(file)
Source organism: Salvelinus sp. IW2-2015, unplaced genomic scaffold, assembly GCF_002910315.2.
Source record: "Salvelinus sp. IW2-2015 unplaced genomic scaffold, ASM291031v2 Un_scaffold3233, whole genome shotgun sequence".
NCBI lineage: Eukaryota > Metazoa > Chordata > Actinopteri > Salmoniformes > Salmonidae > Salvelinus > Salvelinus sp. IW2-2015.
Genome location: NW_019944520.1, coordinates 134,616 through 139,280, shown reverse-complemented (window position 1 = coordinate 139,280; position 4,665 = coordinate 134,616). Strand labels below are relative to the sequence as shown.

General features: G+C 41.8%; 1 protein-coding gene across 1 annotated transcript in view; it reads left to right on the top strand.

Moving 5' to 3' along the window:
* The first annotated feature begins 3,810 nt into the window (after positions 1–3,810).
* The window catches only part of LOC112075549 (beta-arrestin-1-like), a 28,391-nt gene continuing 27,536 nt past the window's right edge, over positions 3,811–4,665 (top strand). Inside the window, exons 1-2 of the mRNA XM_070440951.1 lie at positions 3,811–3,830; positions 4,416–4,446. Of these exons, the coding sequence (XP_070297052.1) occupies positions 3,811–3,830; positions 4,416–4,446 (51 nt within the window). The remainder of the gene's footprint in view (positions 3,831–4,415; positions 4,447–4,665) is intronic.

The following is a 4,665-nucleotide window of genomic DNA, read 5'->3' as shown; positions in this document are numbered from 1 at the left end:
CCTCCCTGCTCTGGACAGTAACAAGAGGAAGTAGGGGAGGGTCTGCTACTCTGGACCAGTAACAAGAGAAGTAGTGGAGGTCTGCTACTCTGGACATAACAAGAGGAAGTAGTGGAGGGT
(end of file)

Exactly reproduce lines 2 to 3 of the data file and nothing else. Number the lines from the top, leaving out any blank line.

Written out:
Source record: "Salvelinus sp. IW2-2015 unplaced genomic scaffold, ASM291031v2 Un_scaffold3233, whole genome shotgun sequence".
NCBI lineage: Eukaryota > Metazoa > Chordata > Actinopteri > Salmoniformes > Salmonidae > Salvelinus > Salvelinus sp. IW2-2015.